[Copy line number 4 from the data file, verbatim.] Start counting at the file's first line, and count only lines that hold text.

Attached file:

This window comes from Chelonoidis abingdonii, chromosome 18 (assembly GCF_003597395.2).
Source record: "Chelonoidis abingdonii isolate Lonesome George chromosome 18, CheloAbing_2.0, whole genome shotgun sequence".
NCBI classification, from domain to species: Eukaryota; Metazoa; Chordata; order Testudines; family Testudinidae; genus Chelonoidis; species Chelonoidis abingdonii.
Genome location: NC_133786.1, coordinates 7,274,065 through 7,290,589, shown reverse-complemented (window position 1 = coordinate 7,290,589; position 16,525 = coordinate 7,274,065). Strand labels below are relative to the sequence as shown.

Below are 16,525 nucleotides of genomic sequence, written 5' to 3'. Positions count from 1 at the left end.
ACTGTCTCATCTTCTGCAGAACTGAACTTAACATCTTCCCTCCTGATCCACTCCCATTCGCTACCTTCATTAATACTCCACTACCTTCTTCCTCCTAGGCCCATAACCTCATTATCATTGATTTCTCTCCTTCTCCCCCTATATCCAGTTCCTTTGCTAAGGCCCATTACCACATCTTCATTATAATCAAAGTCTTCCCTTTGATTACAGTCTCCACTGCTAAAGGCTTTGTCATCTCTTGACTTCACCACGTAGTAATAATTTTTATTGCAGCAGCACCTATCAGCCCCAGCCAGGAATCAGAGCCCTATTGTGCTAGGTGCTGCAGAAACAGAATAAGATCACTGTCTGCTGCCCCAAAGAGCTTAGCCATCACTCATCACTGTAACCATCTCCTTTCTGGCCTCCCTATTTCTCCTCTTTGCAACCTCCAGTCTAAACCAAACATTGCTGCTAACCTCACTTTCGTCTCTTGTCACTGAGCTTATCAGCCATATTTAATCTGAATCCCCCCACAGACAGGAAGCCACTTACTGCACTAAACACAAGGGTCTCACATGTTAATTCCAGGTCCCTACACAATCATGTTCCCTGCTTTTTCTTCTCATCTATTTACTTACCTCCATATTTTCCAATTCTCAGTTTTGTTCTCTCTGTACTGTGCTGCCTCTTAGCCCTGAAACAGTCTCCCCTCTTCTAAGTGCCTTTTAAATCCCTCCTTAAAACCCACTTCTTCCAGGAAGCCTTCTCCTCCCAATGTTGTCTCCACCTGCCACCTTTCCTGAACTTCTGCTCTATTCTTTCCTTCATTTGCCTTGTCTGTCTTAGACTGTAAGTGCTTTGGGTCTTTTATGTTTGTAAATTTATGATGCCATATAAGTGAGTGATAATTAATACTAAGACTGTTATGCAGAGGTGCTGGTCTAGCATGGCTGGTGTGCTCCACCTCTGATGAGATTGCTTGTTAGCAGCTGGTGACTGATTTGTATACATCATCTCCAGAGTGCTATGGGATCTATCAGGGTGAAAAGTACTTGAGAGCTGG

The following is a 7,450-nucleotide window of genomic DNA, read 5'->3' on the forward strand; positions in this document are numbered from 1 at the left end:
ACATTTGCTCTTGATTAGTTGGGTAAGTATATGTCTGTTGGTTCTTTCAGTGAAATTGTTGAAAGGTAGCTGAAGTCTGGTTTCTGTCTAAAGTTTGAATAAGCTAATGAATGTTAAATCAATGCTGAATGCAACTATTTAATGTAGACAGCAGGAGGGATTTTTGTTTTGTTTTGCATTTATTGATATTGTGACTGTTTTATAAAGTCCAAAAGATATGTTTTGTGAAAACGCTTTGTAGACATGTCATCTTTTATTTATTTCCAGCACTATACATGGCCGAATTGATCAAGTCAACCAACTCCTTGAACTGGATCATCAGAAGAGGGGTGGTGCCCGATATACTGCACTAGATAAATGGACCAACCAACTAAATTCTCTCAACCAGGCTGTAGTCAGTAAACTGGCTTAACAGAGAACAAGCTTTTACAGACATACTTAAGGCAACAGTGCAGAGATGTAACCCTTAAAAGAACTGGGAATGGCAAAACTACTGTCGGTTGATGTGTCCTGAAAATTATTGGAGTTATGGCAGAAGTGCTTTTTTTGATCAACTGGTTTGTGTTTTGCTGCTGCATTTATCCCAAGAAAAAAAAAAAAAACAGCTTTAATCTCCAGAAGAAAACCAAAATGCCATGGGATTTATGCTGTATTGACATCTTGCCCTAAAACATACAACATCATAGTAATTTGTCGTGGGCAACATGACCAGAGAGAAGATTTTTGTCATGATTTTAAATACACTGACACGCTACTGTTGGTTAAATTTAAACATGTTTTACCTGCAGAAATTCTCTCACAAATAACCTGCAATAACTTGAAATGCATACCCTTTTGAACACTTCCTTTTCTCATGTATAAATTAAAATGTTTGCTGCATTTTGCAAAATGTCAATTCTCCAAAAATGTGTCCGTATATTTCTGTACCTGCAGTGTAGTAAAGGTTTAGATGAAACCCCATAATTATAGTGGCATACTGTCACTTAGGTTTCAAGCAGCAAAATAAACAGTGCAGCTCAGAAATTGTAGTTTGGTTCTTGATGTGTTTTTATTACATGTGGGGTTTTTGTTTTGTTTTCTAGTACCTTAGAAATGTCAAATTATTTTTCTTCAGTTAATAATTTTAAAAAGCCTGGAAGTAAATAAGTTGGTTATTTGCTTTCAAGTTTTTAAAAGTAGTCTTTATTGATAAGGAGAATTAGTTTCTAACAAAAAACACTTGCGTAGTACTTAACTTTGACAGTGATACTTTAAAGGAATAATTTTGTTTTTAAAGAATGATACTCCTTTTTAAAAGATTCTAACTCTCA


Genome location: NC_133786.1, coordinates 7,274,065 through 7,290,589, shown reverse-complemented (window position 1 = coordinate 7,290,589; position 16,525 = coordinate 7,274,065). Strand labels below are relative to the sequence as shown.